A Journey of Temperance is actually book #9 in The Adventures of Ichabod Temperance series. I’m not one for starting halfway into a series. It never works. So if an author comes to me with book #9, it means I would have to read the previous eight to get up to speed with the story. Needless to say, I have not read the previous eight books in this series. The author assured me this book was functioning just fine as a stand-alone novel, and for once, I decided to take the plunge. The author was right.

So back to the dialogues! My initial reluctance wore off after about one chapter. Another chapter later, I hardly even noticed it anymore. The surroundings and actions are described throughout the dialogues and it bloody works?! All I could think once I got into it was that this was very cleverly done. Each character has a couple of specific words which greatly help to define who’s talking when. Then there are the personalities and accents; I was hardly ever wrong in understanding which character was speaking.

The main characters are Mr Ichabod Temperance, a brilliant engineer from Alabama with poor social skills, yet who’s always helpful and polite. Especially when it comes to the secret-but-not-so-secret love of his life, Miss Persephone Plumtartt. Persephone is the daughter of the late super scientist Professor Plumtartt. She has inherited a good portion of her father’s scientific skills and insights. Together, Ichabod and Persephone make a great team when it involves coming up with solutions and inventions. Or fighting evil creatures.

Of course, reading about the characters from their literary day one is always the best way to get to know them to the fullest. However, as I’ve already kind of mentioned up here, you really don’t need to read any of the previous books to dive into this one. I got acquainted with the characters and their relationships pretty darn fast.

The story itself is loosely based on LOTR, but also subtly takes the piss out of it (in a most respectful way). Miss Plumtartt, Mr Temperance and Mr J.P. Morganstern (a despicable businessman who hired Ichabod to create a means of faster travels for him) go on a journey in a steam-powered drill machine which accidentally goes off course and ends up in Middle O’Earthhe. Which is literally the centre of the earth, where apparently, there’s another smaller version of a planet; its own sun included. Evil lurks in the form of an ancient high elf who’s after an even more ancient artefact to take control of Middle O’Earthhe and introduce another Age of Darkness there.

The three companions encounter dwarfs, dragons, trolls, oreorcs (who must be quite appetising), wizards, fairies, and many other mythical creatures.

The journey also comes with a lot of goofy humour:

– painfully bad puns which had me laughing out loud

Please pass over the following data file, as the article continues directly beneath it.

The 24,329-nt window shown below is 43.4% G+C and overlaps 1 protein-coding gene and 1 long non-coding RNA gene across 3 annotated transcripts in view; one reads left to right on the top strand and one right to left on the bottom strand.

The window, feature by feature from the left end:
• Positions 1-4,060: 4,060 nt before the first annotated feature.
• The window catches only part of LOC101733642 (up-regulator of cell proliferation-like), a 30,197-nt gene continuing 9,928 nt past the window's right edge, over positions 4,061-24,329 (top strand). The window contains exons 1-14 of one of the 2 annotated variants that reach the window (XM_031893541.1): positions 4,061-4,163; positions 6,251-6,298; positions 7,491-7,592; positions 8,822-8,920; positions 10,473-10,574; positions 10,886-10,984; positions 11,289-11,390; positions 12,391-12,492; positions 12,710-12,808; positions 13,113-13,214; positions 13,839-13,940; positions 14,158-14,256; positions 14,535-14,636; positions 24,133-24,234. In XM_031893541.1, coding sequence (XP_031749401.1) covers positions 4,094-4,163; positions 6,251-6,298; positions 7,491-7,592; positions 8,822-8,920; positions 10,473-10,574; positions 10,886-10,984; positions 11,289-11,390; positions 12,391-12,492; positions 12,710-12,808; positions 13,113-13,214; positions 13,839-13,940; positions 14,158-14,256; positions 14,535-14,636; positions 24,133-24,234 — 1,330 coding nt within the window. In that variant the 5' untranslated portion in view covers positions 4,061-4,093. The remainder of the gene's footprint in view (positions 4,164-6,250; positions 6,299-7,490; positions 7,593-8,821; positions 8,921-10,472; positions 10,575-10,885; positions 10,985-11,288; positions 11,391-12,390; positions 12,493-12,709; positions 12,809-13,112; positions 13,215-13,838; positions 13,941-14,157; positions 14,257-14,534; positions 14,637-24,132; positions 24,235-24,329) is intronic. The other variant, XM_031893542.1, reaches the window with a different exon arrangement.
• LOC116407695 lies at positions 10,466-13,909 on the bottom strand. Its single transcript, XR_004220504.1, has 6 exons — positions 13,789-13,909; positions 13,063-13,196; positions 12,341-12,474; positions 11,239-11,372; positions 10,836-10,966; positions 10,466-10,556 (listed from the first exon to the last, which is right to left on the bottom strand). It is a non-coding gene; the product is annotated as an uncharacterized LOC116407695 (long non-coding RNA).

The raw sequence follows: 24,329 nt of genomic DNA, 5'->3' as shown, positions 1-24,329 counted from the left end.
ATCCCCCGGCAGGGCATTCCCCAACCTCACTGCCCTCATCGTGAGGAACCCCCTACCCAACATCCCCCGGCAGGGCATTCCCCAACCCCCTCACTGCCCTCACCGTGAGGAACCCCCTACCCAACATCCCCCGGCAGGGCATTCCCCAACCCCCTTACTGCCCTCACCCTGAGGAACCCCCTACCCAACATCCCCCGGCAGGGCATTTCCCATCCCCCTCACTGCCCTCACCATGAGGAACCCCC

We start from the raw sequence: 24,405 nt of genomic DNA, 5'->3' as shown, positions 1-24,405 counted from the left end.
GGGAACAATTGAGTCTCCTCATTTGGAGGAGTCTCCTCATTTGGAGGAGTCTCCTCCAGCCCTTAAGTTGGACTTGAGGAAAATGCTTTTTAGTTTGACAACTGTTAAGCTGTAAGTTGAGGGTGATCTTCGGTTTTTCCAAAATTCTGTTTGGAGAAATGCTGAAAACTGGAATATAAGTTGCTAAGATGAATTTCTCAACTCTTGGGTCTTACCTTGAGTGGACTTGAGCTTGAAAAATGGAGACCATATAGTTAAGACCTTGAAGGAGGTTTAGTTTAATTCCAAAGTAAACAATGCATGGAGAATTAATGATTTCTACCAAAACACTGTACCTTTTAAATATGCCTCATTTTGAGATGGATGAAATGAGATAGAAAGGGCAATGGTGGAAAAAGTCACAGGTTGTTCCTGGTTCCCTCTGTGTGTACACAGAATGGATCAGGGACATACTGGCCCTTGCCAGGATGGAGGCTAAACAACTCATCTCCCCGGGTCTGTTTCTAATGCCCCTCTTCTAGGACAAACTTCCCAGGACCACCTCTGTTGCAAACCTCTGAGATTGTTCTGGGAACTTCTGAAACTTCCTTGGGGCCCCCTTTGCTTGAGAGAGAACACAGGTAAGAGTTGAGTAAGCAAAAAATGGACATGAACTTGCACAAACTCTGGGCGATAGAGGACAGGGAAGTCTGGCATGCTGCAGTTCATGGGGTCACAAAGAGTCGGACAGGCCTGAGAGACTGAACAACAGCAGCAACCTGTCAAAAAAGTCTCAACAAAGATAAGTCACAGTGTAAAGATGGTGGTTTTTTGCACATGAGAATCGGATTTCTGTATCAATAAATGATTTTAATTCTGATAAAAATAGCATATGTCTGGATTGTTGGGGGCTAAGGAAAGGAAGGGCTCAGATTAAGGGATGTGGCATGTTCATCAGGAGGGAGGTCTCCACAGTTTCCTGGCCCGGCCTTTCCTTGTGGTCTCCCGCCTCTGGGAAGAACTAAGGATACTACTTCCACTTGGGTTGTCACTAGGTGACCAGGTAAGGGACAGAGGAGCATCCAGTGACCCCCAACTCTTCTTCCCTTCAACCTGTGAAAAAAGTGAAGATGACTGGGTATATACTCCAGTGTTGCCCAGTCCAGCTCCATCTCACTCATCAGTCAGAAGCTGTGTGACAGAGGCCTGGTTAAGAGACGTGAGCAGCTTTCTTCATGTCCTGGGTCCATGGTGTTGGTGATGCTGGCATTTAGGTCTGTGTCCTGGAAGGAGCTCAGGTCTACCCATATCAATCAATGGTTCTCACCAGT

– hilarious interactions and observations

“Truth be told, Lord von Stratusbourne, I have never cared much for these Gothic Elves. I find their omnipresent black finger nail polish off-putting. Let us go and remove the mascara from their pale faces by cleansing fire.“

– characters who aren’t shying away from a good dose of self-mockery
– an elf named Legolamb

Besides the puns, there are also numerous references that will sound like music to the ears of the average geek. Examples are D&D, LOTR, Disney, the work of M.C. Escher, and the urban myth of The Brown Noise*.

All in all, if you’re in for something different, something goofy within the Fantasy genre, you might enjoy this as much as I did. I’m being honest when I say it’s definitely not for everyone. A tip to spice up your reading experience: let some unsuspecting person read it to you. Oh, and insist on them doing ‘voices’. A ferocious dwarf warrior has never sounded so feminine coming from the mouth of my husband.

I’m giving this four brownies because it was a lighthearted read and exactly what I needed last week.

A big thank you to Ichabod Temperance for generously providing me with a copy of his book in exchange for an honest opinion!

* If you were wondering what the urban myth of The Brown Noise is, I challenge you to put your speakers on max.and listen to this YouTube video (not safe for work unless you have come prepared yourself and want to try it on your coworkers).
5 Stars
Ink and Bone: The Great Library
Ink and Bone: The Great Library - Rachel Caine
Loved this one! Full review also coming asap
4 Stars
The Curious Charms of Arthur Pepper
The Curious Charms of Arthur Pepper - Phaedra Patrick
I started this book with the expectation of it being a comfy read. You know, an older person going on an adventure and all? So I was baffled to find myself bawling my eyes out after just 5-10 pages. I mean, I never cry while reading. Heck, I recently even kind of boasted on here about not ever crying while reading, and then THIS happens. It was like the end scene from the fucking Notebook all over again…

(I didn’t see that one coming either and think I cried for two hours straight while being totally embarrassed about it)

The book starts off with Arthur trying to make it through the day of the one-year anniversary of his beloved wife’s death. The grief is still fresh, the loneliness so palpable. I’ve seen it way too often. The situation where a spouse dies after having been together for so many years. Of course, (unless you’re the main characters of The Notebook) these kinds of situations are inevitable; you usually don’t die together, so there’s always the one person who’s left behind. I’ve never been able to understand how these particular people cope with it, but somehow they do because they have to live on. Unless they decide not to, of course.